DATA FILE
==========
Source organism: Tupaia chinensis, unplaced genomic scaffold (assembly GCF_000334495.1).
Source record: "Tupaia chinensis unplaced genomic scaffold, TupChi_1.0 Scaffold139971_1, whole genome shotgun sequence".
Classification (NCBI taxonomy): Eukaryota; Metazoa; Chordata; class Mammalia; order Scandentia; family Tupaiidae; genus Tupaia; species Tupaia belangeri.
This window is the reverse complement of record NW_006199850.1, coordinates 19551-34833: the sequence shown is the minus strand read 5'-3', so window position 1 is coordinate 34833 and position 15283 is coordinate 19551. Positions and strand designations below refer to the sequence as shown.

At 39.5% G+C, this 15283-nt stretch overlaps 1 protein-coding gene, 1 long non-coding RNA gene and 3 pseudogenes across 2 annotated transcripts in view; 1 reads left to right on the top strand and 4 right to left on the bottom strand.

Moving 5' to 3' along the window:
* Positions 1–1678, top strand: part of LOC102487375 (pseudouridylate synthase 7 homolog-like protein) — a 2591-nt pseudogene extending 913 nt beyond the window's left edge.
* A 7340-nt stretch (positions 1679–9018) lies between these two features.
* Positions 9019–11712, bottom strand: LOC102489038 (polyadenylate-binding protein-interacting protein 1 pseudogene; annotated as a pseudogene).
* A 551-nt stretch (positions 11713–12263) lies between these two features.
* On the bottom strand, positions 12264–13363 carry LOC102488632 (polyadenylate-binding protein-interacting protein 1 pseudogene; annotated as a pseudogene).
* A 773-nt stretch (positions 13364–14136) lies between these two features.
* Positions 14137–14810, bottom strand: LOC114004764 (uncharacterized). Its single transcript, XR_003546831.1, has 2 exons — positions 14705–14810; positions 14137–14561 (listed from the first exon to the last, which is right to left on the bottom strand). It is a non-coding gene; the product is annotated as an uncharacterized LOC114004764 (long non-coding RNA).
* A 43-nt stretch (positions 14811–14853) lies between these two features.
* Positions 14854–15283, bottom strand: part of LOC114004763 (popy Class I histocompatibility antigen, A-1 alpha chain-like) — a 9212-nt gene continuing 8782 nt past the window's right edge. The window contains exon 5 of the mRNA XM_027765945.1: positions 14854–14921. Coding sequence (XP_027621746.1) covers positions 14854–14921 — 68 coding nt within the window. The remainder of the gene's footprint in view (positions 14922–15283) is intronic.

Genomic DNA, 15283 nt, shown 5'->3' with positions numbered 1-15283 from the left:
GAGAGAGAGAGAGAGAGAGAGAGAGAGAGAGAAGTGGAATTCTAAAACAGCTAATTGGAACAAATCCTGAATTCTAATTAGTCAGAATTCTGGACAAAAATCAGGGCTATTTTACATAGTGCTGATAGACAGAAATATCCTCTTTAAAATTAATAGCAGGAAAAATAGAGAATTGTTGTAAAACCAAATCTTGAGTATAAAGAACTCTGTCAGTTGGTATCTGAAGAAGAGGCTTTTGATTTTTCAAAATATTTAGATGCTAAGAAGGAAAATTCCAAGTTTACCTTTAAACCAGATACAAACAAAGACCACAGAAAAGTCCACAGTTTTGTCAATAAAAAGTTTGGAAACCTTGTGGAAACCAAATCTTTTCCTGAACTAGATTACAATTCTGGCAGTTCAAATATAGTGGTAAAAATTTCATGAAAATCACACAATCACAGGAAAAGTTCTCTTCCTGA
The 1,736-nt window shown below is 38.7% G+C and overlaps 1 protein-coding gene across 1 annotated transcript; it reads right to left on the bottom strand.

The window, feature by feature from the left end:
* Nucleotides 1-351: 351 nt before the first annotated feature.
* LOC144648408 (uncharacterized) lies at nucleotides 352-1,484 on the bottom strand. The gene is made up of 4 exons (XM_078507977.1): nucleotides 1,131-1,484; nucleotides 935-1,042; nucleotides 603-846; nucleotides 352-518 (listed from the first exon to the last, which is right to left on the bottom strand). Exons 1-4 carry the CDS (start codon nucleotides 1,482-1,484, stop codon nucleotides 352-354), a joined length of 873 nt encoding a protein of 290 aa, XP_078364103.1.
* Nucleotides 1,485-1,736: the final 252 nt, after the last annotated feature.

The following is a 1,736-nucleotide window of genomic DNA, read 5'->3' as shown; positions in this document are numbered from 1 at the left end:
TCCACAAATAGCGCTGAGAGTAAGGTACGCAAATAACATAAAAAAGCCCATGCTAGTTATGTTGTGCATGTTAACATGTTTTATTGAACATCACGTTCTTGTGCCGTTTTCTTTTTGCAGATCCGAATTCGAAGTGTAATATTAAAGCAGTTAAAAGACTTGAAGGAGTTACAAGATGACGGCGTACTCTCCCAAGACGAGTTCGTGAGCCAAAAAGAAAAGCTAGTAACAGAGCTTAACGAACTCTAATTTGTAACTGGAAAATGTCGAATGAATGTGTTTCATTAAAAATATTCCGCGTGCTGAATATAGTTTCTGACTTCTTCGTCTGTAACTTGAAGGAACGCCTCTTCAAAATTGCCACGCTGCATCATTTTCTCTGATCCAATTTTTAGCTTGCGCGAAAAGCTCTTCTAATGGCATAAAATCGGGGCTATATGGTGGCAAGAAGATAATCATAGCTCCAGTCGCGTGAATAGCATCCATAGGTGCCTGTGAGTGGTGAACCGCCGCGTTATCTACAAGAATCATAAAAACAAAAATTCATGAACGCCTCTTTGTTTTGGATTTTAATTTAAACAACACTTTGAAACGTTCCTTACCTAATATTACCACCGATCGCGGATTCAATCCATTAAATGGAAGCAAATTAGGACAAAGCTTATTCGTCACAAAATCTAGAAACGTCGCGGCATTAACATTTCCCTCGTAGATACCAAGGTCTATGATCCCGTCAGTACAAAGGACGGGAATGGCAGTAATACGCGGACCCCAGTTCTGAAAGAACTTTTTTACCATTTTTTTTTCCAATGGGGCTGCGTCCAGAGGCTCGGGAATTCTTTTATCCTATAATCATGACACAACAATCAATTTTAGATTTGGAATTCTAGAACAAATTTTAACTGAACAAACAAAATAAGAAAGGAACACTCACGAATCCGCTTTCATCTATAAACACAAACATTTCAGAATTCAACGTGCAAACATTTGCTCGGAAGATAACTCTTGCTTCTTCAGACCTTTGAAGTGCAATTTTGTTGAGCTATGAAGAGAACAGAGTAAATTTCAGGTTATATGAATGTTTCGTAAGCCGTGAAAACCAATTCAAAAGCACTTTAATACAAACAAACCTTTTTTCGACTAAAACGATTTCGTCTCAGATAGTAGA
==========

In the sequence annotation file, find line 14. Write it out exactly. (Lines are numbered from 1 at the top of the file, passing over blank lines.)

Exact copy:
* A 43-nt stretch (positions 14811–14853) lies between these two features.